How I Ended Up Self-Publishing My Book
by Tanya Karen Gough
It seems hard to believe that the publishing industry has changed so much in such a short time. I really think it’s amazing, even though I’m former CD and video store owner, which means I lived through the slow suffocation of the music retail business and the first years of the quicker, but no less painful contraction of the video retail business. You would think that I would have stayed away from book publishing under the circumstances, but the truth is books are an integral part of who I am. Also, eBooks barely existed when I wrote ROOT BOUND, and although it was possible to predict they would appear, there was no way to know how the book industry would be affected. As it happens, my entire journey spanned the most radical changes to publishing, and as such offers a bird’s eye view of the shift.
I didn’t set out to self-publish originally. Traditional publishing was still the way to go back when I first started shopping for agents in late 2007, early 2008. I got a lot of great responses and several requests for full manuscripts, but it was clear the book needed some more work. So I took the feedback I received and did some rewrites over the next six months, but by then, the book market was in a tailspin. Agents were freaking out, and no one knew what was going to happen. I’d been through it all before with my CD store (which I closed shortly after Napster launched), and with my Shakespeare catalogue (which I closed shortly after YouTube and Netflix emerged). There wasn’t anything I could do, and ePublishing still wasn’t widespread, so it didn’t feel like a viable option.
In the meantime, the recession was in full swing, and I moved to Toronto for work. By the time the dust settled (both for me and for the book industry), self-publishing had become remarkably easy to do. I didn’t want to spend any more time sending out queries and working through the agent process all over again. So I decided to do it myself. I was lucky that most of the technical requirements were already part of my skill set, thanks to my job. I don’t know how non-technical writers figure all that stuff out.
Self-publishing has its own challenges. The hardest thing for me has been getting the word out there. The problem with self-publishing being easy is that *everyone* is doing it now. There’s so much noise out there, and it’s very difficult to cut through the noise. Amanda Hocking got her books moving by rallying the support of book bloggers. Nowadays, everyone knows that and the poor book bloggers are drowning in requests for reviews. Other writers got widespread visibility by going the Amazon free route, but then Amazon changed their algorithms and the game changed overnight.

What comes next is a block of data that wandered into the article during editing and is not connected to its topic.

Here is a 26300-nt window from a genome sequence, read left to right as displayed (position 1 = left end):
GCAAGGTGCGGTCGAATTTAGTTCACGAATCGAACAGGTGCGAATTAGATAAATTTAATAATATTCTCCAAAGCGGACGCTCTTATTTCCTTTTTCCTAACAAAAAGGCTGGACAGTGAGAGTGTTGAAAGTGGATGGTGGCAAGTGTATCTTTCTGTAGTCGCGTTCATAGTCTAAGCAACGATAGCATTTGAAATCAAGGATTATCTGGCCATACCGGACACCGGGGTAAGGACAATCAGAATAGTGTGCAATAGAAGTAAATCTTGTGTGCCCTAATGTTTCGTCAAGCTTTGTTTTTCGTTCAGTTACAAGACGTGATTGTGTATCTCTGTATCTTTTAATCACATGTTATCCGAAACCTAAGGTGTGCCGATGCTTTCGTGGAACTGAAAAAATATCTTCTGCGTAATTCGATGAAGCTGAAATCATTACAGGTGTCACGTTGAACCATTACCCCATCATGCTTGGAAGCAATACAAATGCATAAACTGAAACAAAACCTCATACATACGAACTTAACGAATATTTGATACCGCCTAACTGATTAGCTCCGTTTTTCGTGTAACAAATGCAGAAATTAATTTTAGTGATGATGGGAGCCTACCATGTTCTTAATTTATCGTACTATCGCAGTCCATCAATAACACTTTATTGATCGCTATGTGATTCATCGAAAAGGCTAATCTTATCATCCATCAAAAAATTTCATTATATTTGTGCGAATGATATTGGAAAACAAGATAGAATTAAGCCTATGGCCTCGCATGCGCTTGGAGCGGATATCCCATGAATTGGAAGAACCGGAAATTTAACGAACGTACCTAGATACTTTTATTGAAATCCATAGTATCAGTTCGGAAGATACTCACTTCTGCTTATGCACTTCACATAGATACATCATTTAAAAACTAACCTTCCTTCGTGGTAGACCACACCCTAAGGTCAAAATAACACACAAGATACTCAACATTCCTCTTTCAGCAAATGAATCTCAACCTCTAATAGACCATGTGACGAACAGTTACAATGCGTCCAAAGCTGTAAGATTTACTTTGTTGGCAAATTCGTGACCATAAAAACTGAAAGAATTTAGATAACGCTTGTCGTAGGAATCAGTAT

Did I make the right choice? Only time will tell, but there are risks and challenges with both routes, and you have to take the bad with the good. I’m grateful to have a venue to share my books with whoever finds them. I hope you’ll come along for the ride.
Read Tanya’s companion piece, “Traditional versus Self-Publishing” to learn more about the decisions she made along the way. You’ll find a list of available links on the Emma & the Elementals blog [Link: http://emmaseries.blogspot.com/2013/07/tanya-on-tour-guest-posts-on.html]
How far will you go to find your way home?
Emma and her father are always on the move, travelling from place to place as her father’s work demands. Their new home, however, is different. There’s a frightening woman who lives down the hall: she bears an uncanny resemblance to a witch. A mysterious light comes from her apartment, and a small boy seems to be trapped inside. School in this town is no happy place either, with an odd principal and a gang of girls who make tormenting Emma their special project. And strangest of all is the fact that there seem to be brownies – basement brownies, in the air vent in her bedroom.
Haunted by visions of her mother, Emma travels through the brownie burrow to the valley of Hades to visit with the goddess Ceres, following a series of clues that lead her across the sea of memory to the centre of the world. There, on an inhospitable rock floating in a sea of steaming lava, Emma must find a way to release her mother from the sea of memory and restore magic to both the brownie burrow and the human world above.
Genre - Middle Grade Fantasy Adventure
Rating – G (ages 10+)
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